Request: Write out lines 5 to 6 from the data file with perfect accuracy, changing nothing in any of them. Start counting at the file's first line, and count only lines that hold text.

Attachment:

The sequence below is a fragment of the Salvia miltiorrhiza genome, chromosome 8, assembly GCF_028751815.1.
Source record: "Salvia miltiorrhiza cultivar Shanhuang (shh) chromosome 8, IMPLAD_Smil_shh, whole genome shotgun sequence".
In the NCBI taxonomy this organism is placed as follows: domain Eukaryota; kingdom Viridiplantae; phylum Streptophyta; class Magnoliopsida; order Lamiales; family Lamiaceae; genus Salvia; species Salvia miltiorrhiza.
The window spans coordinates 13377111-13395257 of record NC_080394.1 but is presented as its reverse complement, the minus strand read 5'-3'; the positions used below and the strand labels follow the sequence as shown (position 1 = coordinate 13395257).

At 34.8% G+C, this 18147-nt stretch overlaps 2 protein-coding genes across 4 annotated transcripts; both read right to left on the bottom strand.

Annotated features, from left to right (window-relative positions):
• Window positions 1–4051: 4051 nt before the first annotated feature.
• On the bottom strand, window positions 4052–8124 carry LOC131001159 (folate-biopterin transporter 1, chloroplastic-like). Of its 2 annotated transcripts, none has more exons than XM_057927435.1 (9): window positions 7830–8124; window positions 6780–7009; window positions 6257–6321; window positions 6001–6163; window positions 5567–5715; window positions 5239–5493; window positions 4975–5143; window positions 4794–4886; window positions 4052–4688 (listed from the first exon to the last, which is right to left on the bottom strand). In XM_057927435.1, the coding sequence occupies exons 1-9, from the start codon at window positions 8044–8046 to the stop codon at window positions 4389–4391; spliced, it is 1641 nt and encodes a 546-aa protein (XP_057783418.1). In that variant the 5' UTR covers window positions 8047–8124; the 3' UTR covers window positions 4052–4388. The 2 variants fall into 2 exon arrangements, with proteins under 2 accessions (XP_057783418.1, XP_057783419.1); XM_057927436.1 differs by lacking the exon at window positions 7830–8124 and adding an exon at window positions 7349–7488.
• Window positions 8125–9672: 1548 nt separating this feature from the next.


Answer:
At 34.8% G+C, this 18147-nt stretch overlaps 2 protein-coding genes across 4 annotated transcripts; both read right to left on the bottom strand.

Annotated features, from left to right (window-relative positions):